Locate the Children and Young Persons Care and Protection Act 1998 (NSW) and complete the following:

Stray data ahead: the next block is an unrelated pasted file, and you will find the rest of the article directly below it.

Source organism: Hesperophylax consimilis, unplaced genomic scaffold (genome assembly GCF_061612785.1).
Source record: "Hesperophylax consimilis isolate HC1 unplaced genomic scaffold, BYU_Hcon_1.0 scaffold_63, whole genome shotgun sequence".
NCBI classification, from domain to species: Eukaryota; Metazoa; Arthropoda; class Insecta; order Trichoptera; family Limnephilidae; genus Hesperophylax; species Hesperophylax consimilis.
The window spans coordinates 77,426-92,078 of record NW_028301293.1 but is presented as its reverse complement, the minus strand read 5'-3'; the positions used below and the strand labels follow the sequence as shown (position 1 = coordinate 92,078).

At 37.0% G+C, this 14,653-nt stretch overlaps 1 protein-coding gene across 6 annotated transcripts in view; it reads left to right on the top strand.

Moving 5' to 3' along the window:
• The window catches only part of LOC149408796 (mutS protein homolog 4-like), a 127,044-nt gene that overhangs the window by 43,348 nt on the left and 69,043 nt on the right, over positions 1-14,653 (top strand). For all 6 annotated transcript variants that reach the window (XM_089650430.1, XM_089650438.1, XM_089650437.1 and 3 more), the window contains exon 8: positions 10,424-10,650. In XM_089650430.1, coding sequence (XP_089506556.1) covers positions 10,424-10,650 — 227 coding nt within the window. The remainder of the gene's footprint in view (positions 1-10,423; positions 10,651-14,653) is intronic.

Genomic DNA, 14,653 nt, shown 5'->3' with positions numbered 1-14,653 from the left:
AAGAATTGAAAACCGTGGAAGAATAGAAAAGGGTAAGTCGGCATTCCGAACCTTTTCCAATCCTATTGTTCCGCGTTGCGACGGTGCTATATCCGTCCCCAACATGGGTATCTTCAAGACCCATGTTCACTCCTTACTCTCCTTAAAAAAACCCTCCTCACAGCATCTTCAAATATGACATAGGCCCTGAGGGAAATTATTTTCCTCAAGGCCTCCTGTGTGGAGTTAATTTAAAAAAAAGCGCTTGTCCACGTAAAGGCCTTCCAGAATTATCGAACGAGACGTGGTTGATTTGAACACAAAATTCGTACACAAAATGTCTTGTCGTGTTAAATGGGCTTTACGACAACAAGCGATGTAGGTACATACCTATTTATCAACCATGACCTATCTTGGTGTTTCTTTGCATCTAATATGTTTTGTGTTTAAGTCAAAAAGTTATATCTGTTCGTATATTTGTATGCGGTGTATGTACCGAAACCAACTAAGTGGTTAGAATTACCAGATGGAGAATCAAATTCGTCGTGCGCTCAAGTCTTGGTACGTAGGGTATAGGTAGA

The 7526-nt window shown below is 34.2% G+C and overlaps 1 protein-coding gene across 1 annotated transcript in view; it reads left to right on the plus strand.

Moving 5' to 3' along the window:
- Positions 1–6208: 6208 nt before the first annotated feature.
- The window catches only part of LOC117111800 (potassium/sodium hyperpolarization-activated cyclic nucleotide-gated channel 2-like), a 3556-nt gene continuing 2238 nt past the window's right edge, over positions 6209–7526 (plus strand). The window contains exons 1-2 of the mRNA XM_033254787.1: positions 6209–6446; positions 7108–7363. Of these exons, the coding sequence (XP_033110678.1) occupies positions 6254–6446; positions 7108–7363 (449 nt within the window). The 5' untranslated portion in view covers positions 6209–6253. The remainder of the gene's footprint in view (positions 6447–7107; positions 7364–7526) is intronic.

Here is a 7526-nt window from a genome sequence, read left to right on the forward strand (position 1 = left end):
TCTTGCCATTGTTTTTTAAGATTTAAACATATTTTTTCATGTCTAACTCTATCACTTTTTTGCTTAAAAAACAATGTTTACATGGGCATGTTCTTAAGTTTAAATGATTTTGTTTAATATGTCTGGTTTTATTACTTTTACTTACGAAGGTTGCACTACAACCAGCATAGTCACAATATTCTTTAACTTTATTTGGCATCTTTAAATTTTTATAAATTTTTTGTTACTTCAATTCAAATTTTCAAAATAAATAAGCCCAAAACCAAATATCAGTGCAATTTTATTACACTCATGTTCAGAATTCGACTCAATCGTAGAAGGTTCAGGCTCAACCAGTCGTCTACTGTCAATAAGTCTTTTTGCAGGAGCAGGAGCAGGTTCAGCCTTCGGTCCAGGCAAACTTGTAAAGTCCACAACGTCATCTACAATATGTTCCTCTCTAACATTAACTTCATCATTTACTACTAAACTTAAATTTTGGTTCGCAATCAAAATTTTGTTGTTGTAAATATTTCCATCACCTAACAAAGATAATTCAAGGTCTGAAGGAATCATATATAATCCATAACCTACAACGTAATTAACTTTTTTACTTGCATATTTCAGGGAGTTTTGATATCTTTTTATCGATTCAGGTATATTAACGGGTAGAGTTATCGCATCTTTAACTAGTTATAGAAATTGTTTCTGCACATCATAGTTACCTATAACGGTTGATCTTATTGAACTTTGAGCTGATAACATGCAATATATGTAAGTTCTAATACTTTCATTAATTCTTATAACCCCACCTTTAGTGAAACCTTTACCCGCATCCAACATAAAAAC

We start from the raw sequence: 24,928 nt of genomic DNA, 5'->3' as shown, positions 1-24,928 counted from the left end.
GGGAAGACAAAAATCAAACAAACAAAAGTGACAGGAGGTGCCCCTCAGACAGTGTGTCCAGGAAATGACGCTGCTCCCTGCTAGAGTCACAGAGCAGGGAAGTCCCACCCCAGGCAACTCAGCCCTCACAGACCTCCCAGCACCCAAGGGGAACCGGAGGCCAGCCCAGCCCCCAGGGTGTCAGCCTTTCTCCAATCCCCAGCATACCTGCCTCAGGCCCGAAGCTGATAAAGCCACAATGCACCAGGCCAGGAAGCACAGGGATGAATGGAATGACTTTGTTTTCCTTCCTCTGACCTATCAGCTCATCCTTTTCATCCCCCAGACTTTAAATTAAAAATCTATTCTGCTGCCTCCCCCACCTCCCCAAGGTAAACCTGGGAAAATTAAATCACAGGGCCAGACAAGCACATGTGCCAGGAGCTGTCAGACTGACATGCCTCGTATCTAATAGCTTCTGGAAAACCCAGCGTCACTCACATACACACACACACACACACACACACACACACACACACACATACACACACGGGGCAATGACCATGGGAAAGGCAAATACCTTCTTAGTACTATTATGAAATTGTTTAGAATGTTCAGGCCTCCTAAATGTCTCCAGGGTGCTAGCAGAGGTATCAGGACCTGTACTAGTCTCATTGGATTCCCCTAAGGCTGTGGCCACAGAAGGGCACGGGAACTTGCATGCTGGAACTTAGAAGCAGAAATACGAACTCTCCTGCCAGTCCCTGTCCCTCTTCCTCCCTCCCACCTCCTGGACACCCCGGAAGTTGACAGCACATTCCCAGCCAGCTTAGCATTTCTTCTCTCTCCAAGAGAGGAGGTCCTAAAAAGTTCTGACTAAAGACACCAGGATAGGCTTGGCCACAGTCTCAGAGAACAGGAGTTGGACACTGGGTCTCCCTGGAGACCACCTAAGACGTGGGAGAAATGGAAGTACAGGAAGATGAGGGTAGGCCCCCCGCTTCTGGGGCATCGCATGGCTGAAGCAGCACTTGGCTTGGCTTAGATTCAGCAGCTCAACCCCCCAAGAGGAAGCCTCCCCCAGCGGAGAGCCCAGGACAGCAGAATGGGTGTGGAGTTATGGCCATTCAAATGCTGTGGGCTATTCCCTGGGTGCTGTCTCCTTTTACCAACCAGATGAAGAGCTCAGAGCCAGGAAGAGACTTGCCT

Part A Legal (500 words)Read the following case study.Maddie (5 y/o) and Sam (2 y/o) live in a small rural town in NSW with their mother, Jane (30y/0), and their father, Dave (32 y/o). Jane works behind the bar in one of the hotels on a casual basis and Dave is unemployed. He used to work at the local hardware shop, but it closed down eight months ago owing to the draught and subsequent economic down turn in the community. He is now currently receiving Centrelink payments and is looking for work, although there are currently few employment opportunities in the town where they live.From the age of about six, Dave and his siblings grew up in foster care because his mother and stepfather used illicit substances and could not care for their children. From the age of about ten, Jane grew up with her aunt because her mother and father were killed in a car crash.Sam has Down Syndrome. He requires special medical attention and also receives a service from an NGO that specialises in assisting families to care for children with a disability. Jane and her aunt, who lives nearby have, for the most part, worked together in order to meet Sam’s care needs.Jane and Dave own their own home, which they bought when Maddie was born after years of saving for the deposit. Jane would love to be a stay at home mum, but they simply can’t afford it because they still have to pay off a mortgage. For Dave, losing his job has been a big blow. He has felt as if he has let Jane and his family down by not being able to provide for them and being unemployed has made him feel like a failure and that his life is not worth anything. To cope, he started drinking and smoking cannabis in order to deal with the intense feelings of dread feels in relation to his life.Jane has coped with this situation by taking on additional work at the hotel, including evening shifts, and trying to maintain a positive outlook. She has had to deal with so much grief and loss in her life, and she reasoned, if she could deal with that, she could deal with anything. She has been determined to maintain a positive outlook on life.But Dave’s behaviour began to get her down. She was trying to make things better by working and he was just making it worse by spending her hard-earned money on alcohol and cannabis. He did look after the children when she was at work and she had never questioned whether or not they were safe in his care. However, all this changed about six months ago when she came home after working all day and Dave was smoking cannabis with his friend Joe. The house was a mess, the dishes were dirty, the washing had not been done, the children were filthy and hungry and Sam had soiled himself. There was an argument between Jane and Dave. Jane threatened to leave Dave if he did not change his ways.Following this, Dave tried the best he could to keep the household together whilst Jane was at work. Every so often, however, he would drink and smoke cannabis. The cycle was the same, Jane would come home from work to find the house to be a mess and the children would be hungry and dirty and Dave would have been drinking and this resulted arguments. During this period, neighbours had made reports to the Department of Family and Community Services about the safety and wellbeing of the two children: one report said that the children had been left unsupervised in the home, another said that there was a bad smell coming from the backyard, another said that arguing could be heard coming from the house and that this was a regular occurrence. Another report was received from Sam’s disability care worker, who had reported concerns about Sam’s health in general: that he appeared to be losing weight and that he had missed several important appointments with the paediatrician at the Children’s Hospital.Imagine that you work for the statutory department responsible for responding to concerns in relation to the safety and wellbeing of children. You conduct a risk assessment. Although the issues reported are concerning, your team leader has decided that, at this point in time, the case does not meet the threshold of ‘risk of significant harm’, but that, given the concerns, he wants you to keep the case open for further assessment.Please note, the above scenario is fictional. It is acknowledged that statutory departments have specific procedures staff must follow in order to conduct risk assessments and decision making. However, the focus of this assignment is to consider how the legislative principles and the DECIDE (Lonne et al., 2016) model can assist with ethical decision making in child protection practice. Complete Parts A Part A Legal (500 words)Locate the Children and Young Persons Care and Protection Act 1998 (NSW) and complete the following:1. Examine Section 8 of the Act and, in your own words, briefly explain the aims of the Act.2. Examine Section 9 of the Act and, in your own words, describe the main norms that should direct decision making in child protection practice. 3. Examine the principle in subsection 9 (2)(c) and in your own words, evaluate its meaning and significance and how it might inform decision making in the case study.